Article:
American Serena Williams beat top-ranked Victoria Azarenka of Belarus 6-2, 2-6, 7-5 to win the U.S. Open title in New York.

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NEW YORK — After breezing into Sunday’ s U.S. Open final without facing a credible challenge, Serena Williams ran headlong into a woman who hits as hard, competes as fiercely and wanted to win the season’s final major tournament as much as she did.

Top-ranked Victoria Azarenka of Belarus shook off her first-set jitters to stand up to Williams’ vaunted serve, yanked the American from one side of the court to the other and forced her into a rash of uncharacteristic errors.

But two points from defeat, No. 4 Williams refused to buckle. She reeled off four consecutive games to win 6-2, 2-6, 7-5 and reacted to her fourth U.S. Open title by falling on her back.

“I honestly can’t believe I won,” said Williams, who earned the first of her 15 major singles titles as a 17-year-old in the 1999 U.S. Open. “I was preparing my runner-up speech, she was playing so great.”

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It had been 17 years since a U.S. Open women’s final was forced to three sets, when Steffi Graf defeated Monica Seles in 1995.

Williams held nothing back through good stretches and bad, finishing with 44 winners (to Azarenka’s 13) and 45 unforced errors (to Azarenka’s 28).

In the end, it was Williams’ serve and experience that made the difference.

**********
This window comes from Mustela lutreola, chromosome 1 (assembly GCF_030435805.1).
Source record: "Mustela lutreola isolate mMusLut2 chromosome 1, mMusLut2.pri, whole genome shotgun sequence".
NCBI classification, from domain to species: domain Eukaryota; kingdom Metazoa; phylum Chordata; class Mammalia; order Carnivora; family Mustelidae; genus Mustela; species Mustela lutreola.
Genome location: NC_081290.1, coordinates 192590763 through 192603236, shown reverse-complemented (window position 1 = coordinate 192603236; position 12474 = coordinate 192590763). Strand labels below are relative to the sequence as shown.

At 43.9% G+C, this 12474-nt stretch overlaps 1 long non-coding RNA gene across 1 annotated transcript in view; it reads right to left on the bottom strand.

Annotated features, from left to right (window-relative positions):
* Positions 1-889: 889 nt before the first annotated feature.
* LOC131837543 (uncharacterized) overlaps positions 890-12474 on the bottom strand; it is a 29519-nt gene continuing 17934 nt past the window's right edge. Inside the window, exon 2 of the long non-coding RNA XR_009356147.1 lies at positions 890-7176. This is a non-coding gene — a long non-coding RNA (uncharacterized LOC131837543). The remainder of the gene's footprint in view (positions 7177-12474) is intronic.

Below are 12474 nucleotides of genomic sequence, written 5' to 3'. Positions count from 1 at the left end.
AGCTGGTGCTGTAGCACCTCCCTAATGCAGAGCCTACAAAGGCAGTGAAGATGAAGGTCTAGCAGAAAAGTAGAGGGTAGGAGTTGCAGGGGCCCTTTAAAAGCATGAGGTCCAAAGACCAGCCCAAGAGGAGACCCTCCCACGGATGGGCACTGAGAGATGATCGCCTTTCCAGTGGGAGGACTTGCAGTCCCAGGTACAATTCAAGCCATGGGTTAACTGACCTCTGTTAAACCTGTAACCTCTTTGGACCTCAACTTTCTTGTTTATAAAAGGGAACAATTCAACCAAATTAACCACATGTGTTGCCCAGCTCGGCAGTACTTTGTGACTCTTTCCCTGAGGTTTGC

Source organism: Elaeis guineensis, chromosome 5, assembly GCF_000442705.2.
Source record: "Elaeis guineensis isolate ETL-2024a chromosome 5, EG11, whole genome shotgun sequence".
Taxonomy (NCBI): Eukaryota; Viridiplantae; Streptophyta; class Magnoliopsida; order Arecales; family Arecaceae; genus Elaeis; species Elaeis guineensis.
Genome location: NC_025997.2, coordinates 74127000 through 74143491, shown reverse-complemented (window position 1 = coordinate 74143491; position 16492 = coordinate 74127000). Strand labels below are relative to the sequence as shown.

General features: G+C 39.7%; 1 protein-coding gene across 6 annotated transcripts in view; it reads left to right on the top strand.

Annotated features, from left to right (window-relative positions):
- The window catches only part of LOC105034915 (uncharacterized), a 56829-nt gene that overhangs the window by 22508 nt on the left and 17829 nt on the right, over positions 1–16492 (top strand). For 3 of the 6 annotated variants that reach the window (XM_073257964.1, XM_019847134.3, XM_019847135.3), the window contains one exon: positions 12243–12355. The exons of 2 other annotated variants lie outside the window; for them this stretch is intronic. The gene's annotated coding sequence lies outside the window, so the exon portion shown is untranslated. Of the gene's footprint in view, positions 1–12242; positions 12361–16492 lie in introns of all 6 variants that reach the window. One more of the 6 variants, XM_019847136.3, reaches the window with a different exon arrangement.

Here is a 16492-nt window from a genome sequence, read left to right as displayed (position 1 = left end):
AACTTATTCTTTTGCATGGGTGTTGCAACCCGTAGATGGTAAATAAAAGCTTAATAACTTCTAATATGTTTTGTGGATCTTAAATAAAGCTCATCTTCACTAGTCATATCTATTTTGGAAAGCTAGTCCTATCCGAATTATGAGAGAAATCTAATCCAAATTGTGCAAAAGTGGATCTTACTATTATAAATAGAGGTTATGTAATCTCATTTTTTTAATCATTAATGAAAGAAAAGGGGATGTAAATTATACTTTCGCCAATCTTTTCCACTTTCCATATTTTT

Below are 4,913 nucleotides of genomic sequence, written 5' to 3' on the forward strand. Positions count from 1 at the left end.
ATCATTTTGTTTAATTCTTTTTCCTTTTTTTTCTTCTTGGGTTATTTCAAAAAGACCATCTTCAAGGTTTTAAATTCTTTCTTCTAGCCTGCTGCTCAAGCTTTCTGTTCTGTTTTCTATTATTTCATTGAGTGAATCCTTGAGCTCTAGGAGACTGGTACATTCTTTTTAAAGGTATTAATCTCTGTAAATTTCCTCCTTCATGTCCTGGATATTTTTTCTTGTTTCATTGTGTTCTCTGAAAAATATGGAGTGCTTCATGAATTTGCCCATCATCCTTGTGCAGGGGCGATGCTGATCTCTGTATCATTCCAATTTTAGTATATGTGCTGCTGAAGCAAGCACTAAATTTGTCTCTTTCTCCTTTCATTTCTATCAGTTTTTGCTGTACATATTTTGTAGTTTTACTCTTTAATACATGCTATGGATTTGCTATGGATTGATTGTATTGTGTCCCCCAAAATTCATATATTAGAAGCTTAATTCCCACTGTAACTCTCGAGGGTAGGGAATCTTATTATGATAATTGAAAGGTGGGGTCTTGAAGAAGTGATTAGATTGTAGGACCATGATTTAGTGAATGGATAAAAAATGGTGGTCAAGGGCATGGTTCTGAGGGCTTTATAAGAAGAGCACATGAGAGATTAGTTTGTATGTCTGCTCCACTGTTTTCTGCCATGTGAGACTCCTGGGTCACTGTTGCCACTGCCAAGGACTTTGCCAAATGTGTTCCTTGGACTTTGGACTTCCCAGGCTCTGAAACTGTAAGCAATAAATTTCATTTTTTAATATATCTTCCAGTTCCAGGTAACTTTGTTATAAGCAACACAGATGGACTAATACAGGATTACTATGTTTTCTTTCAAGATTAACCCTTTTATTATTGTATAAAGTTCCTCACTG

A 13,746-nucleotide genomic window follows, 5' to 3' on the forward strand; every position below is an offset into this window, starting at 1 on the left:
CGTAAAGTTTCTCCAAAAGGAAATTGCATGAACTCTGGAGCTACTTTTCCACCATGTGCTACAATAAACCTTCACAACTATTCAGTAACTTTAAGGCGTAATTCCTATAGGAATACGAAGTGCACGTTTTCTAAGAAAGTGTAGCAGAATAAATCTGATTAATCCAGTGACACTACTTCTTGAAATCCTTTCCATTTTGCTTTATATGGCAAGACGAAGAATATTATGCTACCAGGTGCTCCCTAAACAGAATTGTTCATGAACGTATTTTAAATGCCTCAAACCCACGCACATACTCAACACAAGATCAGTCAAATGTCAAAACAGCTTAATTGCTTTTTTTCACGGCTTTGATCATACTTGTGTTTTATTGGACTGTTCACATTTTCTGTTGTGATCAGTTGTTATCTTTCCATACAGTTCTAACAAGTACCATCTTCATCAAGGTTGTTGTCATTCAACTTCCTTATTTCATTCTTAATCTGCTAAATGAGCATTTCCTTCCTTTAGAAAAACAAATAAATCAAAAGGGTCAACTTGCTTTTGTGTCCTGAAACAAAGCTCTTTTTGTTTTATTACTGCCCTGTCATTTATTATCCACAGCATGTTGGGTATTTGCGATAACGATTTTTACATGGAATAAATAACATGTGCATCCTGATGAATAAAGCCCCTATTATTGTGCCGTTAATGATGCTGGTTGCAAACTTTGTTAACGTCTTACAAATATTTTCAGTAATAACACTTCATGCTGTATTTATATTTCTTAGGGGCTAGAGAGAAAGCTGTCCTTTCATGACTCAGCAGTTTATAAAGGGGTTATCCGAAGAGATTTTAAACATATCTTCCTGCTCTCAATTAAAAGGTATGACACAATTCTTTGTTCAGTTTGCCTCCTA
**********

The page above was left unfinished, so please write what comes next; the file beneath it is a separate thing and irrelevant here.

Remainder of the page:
“She’s definitely the toughest player, mentally, there is,” Azarenka said. “And she’s got the power.”

Williams, 30, improved to 10-1 in matches against Azarenka and has won 44 of her last 46 matches. She is the first woman in her 30s to win the U.S. Open since Martina Navratilova in 1987.

“Serena deserved to win,” Azarenka said during the trophy presentation. “I’m just honored to stand with such a champion here.”

Djokovic, Murray

to play Monday

Defending champ Novak Djokovic, seeded second, reached his third consecutive U.S. Open final, beating No. 4 David Ferrer of Spain 2-6, 6-1, 6-4, 6-2 in a match suspended a day earlier.

Djokovic, who is from Serbia, will face Olympic champion Andy Murray of Britain in Monday’s final. TV coverage is to begin at 1 p.m. PDT on Channel 7.

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